Howto Builda Pinewood Derby Car by 1pSSX0M

VIEWS: 95 PAGES: 4

									       How to Build a Pinewood
              Derby Car
               Pinewood Derby Model Car Racing Rules and Hints
                          for Building a Better Car

The Pinewood Derby is one of the most popular events in Cub Scouting. Every year more than a
million boys and parents team up to carve, decorate, weigh, adjust, fret over, and finally race a
Pinewood Derby car. Welcome to the club!


                                 COMPETITION MAKES LIFE FUN

It is the intent of this “Survival Guide” to see that all of the Cub Scouts have access to the same
knowledge. With the care and goodwill of all the members they will also have access to the same
equipment needed to ensure fair competition. Simply put, the Cub Scout and his helper who use the
knowledge and equipment to their best abilities will win.

The Pinewood Derby is a race and Cub Scouts are supposed to compete with each other. There will
be “winners” and “losers” that is the nature of competition. However, the Pinewood Derby is not all
about winning. It’s about spending time with your son building something. The memories you build
with your son helping him to create his Pinewood Derby car will last his lifetime.


                           GOOD LUCK and HAPPY RACING!

     AND ABOVE ALL MAKE IT A POSITIVE EXPERIENCE FOR YOUR CUB
                              SCOUT


 Read all of the steps completely before you start building your car. That
  way you will have a clear understanding of the purpose for each step.


1)    Check your car body for square axle grooves
      Square axle grooves will make the car run straight and stay off the sides of the track.
      You can check the squareness of the axle groove with a good carpenter's square. You
      need a 90-degree angle on the axle groove to the car body.

          SHOULD YOUR CAR NOT HAVE SQUARE AXLE GROOVES YOU MAY
              CUT NEW GROOVES, OR DRILL HOLES FOR THE AXLES.

      You may move the axle groove location on the car, as you please, providing the
      following criteria are met:
      1) The wheels do not protrude beyond the front or rear of the car
      2) The car does not exceed the maximum allowed length
      3) The car maintains the minimum clearance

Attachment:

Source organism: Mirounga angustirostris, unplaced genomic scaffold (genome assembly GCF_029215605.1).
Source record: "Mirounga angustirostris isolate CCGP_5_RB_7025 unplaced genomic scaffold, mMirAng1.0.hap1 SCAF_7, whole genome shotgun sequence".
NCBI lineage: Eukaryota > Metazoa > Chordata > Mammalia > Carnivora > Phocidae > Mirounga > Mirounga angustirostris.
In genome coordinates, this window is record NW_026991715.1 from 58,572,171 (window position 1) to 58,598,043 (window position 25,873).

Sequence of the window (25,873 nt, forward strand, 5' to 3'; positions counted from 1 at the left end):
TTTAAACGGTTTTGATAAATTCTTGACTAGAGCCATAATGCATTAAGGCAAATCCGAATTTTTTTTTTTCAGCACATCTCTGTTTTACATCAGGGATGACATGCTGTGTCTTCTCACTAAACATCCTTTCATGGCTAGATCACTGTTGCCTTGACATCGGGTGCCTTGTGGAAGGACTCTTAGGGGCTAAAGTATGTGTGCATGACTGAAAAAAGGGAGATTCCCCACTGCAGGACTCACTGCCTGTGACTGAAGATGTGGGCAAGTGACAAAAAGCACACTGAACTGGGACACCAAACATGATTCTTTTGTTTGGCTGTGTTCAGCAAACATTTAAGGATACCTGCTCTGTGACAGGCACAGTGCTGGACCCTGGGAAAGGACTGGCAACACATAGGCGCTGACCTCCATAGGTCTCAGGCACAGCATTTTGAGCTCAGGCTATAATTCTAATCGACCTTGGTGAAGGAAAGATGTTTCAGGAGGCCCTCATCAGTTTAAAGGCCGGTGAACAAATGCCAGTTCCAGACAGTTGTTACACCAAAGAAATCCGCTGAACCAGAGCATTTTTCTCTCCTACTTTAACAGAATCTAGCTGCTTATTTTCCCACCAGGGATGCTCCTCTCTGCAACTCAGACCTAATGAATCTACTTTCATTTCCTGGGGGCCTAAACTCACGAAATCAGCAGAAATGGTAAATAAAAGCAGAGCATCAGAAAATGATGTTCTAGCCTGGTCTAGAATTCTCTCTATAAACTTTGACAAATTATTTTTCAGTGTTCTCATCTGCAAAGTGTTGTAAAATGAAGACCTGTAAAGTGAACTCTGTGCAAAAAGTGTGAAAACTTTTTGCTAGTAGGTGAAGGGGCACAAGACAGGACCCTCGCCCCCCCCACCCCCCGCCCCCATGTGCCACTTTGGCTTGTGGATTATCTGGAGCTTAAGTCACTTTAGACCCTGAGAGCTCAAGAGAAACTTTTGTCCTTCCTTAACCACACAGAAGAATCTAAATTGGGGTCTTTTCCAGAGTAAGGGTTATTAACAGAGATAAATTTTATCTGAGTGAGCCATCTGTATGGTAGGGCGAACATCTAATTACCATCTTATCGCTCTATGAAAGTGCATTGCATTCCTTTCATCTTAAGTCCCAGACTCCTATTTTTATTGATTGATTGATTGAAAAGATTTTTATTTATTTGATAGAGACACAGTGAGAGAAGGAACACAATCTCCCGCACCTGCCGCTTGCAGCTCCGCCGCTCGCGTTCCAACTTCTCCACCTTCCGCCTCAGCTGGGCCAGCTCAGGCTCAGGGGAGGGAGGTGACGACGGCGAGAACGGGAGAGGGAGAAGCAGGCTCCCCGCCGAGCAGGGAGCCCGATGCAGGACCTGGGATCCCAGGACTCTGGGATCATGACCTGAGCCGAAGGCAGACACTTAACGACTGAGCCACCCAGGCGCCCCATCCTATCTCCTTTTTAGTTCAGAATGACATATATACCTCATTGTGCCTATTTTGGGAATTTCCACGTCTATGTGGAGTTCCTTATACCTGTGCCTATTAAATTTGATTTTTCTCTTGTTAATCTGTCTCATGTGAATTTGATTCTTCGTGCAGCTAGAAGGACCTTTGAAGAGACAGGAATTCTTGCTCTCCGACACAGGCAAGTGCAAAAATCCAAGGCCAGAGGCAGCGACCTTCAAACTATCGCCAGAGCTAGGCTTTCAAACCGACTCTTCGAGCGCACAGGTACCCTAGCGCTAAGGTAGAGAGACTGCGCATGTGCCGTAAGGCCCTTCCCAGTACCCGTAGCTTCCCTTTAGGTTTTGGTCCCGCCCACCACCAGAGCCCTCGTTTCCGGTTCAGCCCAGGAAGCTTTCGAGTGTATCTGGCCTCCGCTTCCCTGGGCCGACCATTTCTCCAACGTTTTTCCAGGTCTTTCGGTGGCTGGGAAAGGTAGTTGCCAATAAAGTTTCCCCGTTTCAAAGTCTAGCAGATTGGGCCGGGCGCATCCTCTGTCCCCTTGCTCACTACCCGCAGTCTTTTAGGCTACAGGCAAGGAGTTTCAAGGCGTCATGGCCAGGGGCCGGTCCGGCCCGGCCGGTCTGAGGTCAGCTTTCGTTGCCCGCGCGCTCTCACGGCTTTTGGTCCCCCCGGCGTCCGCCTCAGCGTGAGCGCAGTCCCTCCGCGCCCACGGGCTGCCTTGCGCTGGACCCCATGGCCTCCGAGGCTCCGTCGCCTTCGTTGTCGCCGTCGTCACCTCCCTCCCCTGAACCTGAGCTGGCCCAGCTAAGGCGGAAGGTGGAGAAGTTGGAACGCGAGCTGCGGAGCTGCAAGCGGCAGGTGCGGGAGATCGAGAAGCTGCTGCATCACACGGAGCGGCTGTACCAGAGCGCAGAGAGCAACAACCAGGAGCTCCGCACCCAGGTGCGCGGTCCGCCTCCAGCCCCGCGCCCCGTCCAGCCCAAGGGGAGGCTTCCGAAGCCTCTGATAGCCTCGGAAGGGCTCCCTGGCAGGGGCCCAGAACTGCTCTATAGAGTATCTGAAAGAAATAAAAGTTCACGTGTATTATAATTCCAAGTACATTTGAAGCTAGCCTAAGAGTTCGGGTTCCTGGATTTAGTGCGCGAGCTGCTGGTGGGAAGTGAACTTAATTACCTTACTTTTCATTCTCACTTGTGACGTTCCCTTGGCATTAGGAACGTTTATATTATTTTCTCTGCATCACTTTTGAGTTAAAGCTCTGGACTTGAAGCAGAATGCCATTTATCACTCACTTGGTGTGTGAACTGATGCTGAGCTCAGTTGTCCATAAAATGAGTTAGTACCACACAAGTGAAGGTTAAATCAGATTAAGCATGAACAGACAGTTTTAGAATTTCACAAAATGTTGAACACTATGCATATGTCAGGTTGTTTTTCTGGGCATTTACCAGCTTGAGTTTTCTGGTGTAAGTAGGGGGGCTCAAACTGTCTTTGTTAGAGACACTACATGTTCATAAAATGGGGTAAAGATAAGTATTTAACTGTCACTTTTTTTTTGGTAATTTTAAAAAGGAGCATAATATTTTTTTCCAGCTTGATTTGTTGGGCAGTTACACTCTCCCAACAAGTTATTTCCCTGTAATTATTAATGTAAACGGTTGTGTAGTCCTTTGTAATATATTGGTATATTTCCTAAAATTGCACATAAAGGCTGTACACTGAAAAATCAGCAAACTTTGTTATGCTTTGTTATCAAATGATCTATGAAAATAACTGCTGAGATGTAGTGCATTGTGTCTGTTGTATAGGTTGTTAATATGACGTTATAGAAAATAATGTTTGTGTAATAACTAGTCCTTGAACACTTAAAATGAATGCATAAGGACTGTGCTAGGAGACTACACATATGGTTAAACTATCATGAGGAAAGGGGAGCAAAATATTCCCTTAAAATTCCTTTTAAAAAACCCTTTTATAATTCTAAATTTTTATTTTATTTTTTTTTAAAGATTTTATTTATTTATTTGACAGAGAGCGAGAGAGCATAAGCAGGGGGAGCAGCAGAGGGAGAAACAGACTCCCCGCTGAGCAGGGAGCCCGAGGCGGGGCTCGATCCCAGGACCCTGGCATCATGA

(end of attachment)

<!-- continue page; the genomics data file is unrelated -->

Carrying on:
2)   Pre-fit the axles in the car body
     Method No. 1: Using a hammer, pound an axle 3/8ths of an inch into the car body at
                      the exact spot where it will eventually be mounted. Then carefully
                      remove the axles with a pair of pliers. By doing this first you ensure
                      that the wheels can be mounted to the finished car without damaging
                      either the car or the wheels. This also helps to see that the wheels will
                      be mounted at a 90-degree angle to the car. Insert and remove the
                      nails very carefully so you do not damage the nail heads.

     Method No. 2:    Use a numbered drill bit and a drill press. The axles will vary slightly in
                      diameter. However, by using an accurate measuring device, e.g.
                      calipers, you will find that a #43 (0.089”) or a #44 (0.086”) drill bit will
                      provide a very snug fit for the axle.

3)   Design the car body shape
     It has been found that the shape of the car body has very little effect on speed.
     Therefore, every Cub Scout should design as much of his car body as he can.

4)   Choose a color scheme and any decals
     The Boy Scout Shop and local hobby stores carry decals and paint. Let your Cub Scout
     pick out his favorite decals. Use of decals can add a lot to the appearance of the car
     and it gives the Cub the opportunity to add his personal touch to his car.

5)   Cut out the car body
     Once the Cub has designed his car shape, the helper needs to supervise the Cub’s use